These two guys were really scrapping. It didn’t take too long for me to figure out that one of them was getting his ass whupped! This poor guy would try to stay underwater but his buddy was always looking for him, and when he came up for air he was under attack again. It didn’t matter how long he stayed under or how far away he got, the other mink was right there and ready to pounce. They would fight while floating on the current, fight going down under the water and then back up again.

The fight progressed out to the middle of the river with one of the minks definitely on the run. I could see the look of desperation on his face as he made up his mind to swim to the side of the river that I was on. And as fast as he could swim, the other mink was right behind him, chewing on his tail.

Neither one of them was aware that I had been watching their fight from the top of the boulder. The underdog was swimming his little heart out when he spied his haven of relief. I could tell he had made his decision as he quickly changed direction and with his adversary still gnawing on his tail he began to head for safety.

I was too fascinated to move off the boulder because I wanted to see how things were going to turn out. I had never seen anything like this before and probably never will again. Which is pretty cool, because at that moment I realized where they were headed. You guessed it. The poor little guy was making for the boulder and I would guess it was his intent to crawl up on it and hopefully put an end to his torment.

And just as he got close enough to jump out of the water and onto the rock he looked up and saw me, rod in hand, fly line dangling in the water, looking down at him. I swear, if a mink could speak he would have said, “Oh, no! What the ….?”

At the same time his tormentor also looked up. When he saw me he let go of the tail he had been so preoccupied with.

What happened next was with the same precision as the Blue Angels use when they are in flight. The first mink quickly took advantage of the situation and broke right around the boulder, went around and scrambled up the bank behind me. The second mink dove deep into the water where he executed a split second u-turn because he eventually surfaced on the other side of the river where the fight originated. As he pulled himself out onto the bank and shook the water off he cast one last look back in my direction before he headed back up the hill.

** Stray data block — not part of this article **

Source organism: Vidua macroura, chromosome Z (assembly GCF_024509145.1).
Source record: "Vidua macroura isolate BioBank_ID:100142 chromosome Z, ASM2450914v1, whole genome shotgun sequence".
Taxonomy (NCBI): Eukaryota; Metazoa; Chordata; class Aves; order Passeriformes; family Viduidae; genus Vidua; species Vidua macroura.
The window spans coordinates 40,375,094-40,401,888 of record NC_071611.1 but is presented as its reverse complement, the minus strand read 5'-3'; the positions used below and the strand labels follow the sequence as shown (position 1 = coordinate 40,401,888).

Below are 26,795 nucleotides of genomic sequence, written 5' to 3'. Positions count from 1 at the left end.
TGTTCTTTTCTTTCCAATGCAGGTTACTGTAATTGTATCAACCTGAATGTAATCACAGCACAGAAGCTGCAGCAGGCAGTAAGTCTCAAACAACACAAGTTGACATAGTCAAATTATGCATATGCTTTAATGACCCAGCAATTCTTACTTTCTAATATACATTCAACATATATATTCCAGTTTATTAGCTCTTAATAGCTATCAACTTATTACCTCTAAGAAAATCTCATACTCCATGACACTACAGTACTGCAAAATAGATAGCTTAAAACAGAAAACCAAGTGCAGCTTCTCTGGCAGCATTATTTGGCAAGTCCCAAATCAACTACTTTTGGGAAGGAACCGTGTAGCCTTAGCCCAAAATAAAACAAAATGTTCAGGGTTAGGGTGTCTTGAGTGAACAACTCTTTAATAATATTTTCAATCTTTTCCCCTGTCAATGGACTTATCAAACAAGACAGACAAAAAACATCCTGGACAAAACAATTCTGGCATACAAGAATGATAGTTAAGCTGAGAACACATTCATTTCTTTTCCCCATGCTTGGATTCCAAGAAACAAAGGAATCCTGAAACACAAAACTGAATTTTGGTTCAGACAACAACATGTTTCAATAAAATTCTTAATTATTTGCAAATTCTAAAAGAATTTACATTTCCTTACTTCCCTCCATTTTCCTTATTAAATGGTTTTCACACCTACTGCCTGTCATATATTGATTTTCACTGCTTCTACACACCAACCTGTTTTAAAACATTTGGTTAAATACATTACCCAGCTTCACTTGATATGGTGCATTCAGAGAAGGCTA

And that was that.

Now I don’t recall how many fish I got that day, but I sure do remember those two mink and can picture this episode as if it happened last weekend.

And if it weren’t for being out on the river at that particular moment I would have missed the entire show.

So while fishing is something that I truly do love to do, there are other reasons why I enjoy heading up to the river. You just never know what you are going to see.

Opening Day Ramblings - April 2010

Well, here it is, April 17th. and another opening day for fishing in Ct. If you haven't been following the latest fiasco in fishing license fees for this state you don't know what you are missing! And for those of you who have been following, especially since some of us purchased our licenses in Jan., well, we do know what we are missing. Twelve dollars to be exact. Some of us purchased our 2010 fishing licenses way back in Jan. so we could fish and do so legally. It never crossed my mind that the politicians would actually come to their senses and lower the fee that they so adamantly insisted was necessary to balance the state budget to begin with. So what a shock it was to read in the Hartford Courant the other morning that the fee was lowered from $40.00 to $28.00 for the year. Holy cow, Batman!! I kept reading the brief article to see if there was any mention about getting a refund if you paid the $40.00 earlier. I was greatly relieved to read that the politicians hadn't complelety taken loss of their senses when they decided not to offer refunds to the anglers who already purchased their license. Politicians. Gotta love the way they reason things out.